The Judiciary Committee’s effort to see Mueller grand jury testimony which will probably be redacted by Barr seemingly took a blow earlier this week with a remarkably well-timed decision from the DC Circuit Court of Appeals in an unrelated case that denied that the judge overseeing the grand jury had the inherent right to release grand jury testimony. That seemed to foreclose the Judiciary Committee’s ability to simply ask the judge for any grand jury testimony Barr redacts. However, one of the legal exceptions to releasing grand jury testimony includes a provision for a “judicial proceeding”. The Judiciary Committee’s work has traditionally fallen within that category. Similarly, there seems to be no legal basis for the IRS to refuse to produce Trump’s tax returns to the Ways and Means Committee. But it is clear that Trump is willing to litigate both, as he is intent on litigating the “reprogramming” of Congressionally authorized funds for his border wall.

In general, Trump appears to be willing to litigate almost every attempt at Congressional oversight in the hopes of dragging the court case out beyond the 2020 election or getting a favorable ruling in the lower courts or the Supreme Court. It appears that the Democrats are willing to let these initial suits that they have filed or plan to file play out in the courts as is.

The Democrats’ attempt to receive investigative material produced by Mueller and Trump’s tax returns could be greatly bolstered, however, if they were part of an impeachment process. The impeachment process carries far more weight than simple Congressional oversight and the introduction of impeachment proceedings would also expedite these cases through the courts to the Supreme Court in order to render a quick decision. That, however, runs counter to the desires of Democratic leadership who feel strict oversight is far more politically palatable than impeachment.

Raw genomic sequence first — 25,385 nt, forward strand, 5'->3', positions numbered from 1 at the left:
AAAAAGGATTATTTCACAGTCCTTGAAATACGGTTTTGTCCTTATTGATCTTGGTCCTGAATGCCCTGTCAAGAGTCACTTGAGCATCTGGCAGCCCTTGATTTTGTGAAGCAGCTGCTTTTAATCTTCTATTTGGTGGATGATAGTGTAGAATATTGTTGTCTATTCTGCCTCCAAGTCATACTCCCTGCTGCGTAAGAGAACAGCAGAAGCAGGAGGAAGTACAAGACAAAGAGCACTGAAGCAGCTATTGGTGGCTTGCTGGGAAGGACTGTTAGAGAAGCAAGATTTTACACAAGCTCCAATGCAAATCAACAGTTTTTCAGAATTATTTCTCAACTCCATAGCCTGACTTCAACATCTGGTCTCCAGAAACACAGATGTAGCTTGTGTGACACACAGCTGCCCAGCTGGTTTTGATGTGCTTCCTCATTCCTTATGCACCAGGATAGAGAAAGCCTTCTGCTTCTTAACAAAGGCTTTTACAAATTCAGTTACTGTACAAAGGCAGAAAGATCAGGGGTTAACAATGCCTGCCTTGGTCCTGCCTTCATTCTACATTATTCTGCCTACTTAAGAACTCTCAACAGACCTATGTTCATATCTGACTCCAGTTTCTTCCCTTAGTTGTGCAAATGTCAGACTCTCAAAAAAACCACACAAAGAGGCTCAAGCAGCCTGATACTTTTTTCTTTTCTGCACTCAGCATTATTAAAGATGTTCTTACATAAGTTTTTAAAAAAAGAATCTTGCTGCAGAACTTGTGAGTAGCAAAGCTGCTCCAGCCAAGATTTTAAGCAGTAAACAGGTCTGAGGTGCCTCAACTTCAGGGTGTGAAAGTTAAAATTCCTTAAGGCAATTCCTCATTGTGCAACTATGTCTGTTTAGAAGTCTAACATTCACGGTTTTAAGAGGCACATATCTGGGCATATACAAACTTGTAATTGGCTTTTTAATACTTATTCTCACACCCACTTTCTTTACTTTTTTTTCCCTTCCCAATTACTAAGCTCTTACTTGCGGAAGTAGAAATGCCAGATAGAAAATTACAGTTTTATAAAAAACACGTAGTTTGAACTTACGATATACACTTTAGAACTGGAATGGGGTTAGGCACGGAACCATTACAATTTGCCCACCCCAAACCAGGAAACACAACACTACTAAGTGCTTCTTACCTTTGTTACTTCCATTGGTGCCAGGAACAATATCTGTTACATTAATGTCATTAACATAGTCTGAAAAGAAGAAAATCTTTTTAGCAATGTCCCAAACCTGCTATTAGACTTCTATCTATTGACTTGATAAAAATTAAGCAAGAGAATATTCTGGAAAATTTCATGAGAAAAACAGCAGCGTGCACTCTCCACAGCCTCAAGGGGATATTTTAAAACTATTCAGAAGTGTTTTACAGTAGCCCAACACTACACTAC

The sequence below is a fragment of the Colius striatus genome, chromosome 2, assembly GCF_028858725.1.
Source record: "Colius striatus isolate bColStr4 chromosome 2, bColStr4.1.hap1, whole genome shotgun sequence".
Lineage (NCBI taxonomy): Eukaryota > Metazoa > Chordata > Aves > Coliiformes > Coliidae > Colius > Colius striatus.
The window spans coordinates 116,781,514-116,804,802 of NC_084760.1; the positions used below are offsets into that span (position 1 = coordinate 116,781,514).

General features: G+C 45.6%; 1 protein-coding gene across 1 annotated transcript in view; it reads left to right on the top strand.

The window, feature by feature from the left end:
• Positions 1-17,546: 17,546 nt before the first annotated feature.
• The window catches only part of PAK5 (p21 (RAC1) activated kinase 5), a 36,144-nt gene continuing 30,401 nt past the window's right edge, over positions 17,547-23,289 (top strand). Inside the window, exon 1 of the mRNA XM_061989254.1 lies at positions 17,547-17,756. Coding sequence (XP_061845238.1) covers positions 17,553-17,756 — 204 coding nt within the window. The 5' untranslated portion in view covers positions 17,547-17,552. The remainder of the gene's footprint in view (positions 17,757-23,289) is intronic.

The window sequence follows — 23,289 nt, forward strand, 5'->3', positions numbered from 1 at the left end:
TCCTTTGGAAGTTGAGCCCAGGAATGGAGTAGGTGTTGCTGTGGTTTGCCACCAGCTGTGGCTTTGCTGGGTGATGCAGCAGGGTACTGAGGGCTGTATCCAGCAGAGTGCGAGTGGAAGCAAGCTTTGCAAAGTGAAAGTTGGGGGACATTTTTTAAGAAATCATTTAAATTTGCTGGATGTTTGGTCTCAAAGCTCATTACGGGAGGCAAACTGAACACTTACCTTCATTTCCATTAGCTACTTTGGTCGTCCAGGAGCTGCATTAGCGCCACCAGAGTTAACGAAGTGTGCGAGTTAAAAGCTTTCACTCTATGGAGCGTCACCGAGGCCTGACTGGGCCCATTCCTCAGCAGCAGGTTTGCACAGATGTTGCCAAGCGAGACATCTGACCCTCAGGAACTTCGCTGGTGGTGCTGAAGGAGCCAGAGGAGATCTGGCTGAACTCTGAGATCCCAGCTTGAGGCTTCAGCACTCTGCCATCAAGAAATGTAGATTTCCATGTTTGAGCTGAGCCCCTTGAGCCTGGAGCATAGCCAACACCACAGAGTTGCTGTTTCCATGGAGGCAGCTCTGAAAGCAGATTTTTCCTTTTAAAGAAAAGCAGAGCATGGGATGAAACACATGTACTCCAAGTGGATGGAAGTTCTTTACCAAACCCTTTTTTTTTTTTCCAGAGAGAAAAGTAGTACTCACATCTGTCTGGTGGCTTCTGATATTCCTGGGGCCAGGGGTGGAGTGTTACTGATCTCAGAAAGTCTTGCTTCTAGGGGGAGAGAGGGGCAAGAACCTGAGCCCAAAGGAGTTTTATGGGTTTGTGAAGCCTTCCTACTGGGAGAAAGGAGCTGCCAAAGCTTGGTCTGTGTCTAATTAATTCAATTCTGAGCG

In all three of these cases, Trump is attempting to engage in an extraordinary abuse of power in claiming extraordinary executive power in order to stymy the will of the legislative branch. These are all serious constitutional breaches. And virtually all Congressional Republicans are acquiescing in those constitutional attacks. It would seem that Trump is intent on pushing his power to the limit until someone, the courts or Congress, stops him. And it also appears he would welcome the beginning of impeachment proceedings as he believes that would be perfect foil and actually help his re-election chances, secure in the knowledge that the Republican Senate will never convict him. That thinking will complicate Democrats’ ability to get the details of the Mueller report and Trump’s tax returns, especially if the Supreme Court ends up siding with the President, which is hardly out of the question with its current makeup.

So, even beyond these three cases, that is our larger constitutional conundrum, namely that the current President believes being the target of impeachment proceedings would actually benefit him politically. And Trump will continually try to provoke those proceedings with additional abuses of power until the 2020 election, perhaps even in defiance of the Supreme Court. When the chief executive has or creates the perverse incentive to violate or even dictate the law is one of the ways democracies die. We may farther down that road than we care to admit.

Originally published at on April 8, 2019.



Thoughtful discussions on politics and economics with sidelights in photography and astronomy.;;